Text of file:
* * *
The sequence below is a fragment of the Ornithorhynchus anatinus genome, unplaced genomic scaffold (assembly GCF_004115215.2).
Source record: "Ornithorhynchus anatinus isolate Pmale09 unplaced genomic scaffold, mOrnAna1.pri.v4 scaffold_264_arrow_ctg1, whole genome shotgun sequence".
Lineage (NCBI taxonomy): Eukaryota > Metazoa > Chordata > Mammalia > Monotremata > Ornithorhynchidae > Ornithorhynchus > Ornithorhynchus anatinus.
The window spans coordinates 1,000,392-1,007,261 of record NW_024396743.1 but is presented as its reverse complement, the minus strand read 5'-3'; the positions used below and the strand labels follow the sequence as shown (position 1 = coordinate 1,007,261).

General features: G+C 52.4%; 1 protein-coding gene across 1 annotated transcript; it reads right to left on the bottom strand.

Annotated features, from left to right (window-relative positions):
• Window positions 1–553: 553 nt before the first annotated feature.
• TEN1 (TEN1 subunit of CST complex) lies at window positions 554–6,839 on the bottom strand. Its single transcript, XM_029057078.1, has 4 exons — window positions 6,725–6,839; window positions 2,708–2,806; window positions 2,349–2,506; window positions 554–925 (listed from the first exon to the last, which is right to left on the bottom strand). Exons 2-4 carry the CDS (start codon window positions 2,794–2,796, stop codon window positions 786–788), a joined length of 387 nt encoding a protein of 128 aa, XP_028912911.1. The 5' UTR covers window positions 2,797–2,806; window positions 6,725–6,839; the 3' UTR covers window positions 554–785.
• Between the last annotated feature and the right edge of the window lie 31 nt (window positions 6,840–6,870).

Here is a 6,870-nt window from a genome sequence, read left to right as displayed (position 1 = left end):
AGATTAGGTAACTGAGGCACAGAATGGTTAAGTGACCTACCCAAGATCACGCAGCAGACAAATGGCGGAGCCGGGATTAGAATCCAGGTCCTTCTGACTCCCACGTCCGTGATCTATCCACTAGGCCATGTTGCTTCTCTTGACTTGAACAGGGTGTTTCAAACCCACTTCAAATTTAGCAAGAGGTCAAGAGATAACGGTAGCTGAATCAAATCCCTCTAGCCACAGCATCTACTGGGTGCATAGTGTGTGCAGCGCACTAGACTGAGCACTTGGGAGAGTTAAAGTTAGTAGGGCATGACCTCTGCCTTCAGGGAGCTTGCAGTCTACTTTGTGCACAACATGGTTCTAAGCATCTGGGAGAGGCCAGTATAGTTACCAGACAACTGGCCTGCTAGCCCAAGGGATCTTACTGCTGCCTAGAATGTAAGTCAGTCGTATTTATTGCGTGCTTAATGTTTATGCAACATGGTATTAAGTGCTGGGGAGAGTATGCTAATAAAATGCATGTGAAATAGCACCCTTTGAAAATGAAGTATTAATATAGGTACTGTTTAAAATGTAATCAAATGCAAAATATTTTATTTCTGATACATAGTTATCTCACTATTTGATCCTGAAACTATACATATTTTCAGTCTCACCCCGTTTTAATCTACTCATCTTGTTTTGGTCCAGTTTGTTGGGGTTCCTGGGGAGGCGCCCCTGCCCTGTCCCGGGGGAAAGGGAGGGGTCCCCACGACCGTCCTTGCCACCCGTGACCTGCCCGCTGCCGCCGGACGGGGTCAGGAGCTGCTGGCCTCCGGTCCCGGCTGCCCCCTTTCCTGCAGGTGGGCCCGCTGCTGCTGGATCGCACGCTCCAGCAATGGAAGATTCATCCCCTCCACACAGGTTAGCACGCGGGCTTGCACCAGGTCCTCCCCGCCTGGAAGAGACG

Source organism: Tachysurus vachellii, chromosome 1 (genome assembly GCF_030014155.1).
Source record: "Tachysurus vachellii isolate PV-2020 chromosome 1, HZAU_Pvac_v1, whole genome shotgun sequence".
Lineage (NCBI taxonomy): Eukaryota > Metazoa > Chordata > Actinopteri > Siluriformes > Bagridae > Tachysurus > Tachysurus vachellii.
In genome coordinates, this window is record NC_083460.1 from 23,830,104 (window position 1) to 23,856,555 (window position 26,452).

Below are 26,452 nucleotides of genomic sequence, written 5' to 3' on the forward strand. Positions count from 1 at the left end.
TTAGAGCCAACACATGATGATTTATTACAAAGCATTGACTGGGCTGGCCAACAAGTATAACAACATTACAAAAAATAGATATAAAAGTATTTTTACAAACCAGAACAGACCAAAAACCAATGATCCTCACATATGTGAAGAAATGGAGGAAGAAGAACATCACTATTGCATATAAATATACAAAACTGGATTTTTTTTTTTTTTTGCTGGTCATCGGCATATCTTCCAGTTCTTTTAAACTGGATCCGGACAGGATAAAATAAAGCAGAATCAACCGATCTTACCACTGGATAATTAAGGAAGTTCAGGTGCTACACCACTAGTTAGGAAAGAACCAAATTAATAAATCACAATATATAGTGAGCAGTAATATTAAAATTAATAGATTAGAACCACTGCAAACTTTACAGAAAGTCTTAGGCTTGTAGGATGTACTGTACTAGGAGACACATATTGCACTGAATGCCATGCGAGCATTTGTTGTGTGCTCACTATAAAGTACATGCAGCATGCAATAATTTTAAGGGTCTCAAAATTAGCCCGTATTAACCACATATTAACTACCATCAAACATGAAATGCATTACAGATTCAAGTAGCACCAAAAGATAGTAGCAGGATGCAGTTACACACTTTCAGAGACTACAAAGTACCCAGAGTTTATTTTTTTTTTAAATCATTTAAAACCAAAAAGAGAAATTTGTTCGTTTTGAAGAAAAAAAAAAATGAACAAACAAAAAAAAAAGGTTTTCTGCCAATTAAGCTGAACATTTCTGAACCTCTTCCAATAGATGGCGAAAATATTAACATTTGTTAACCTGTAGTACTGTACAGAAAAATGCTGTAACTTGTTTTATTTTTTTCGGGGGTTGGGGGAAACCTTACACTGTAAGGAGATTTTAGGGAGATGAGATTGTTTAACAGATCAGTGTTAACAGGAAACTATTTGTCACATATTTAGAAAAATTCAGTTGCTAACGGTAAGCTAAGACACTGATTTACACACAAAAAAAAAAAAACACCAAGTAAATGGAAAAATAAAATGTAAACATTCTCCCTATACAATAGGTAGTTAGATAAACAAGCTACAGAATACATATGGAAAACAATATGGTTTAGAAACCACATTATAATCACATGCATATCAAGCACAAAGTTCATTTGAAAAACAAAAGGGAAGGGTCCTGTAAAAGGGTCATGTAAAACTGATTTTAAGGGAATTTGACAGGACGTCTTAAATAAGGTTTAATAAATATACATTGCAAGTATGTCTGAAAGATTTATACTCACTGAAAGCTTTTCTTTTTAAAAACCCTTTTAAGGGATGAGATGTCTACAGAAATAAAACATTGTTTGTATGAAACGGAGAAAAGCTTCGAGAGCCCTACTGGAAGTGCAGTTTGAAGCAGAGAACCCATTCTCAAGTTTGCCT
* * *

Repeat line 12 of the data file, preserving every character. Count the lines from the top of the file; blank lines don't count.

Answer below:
Source organism: Tachysurus vachellii, chromosome 1 (genome assembly GCF_030014155.1).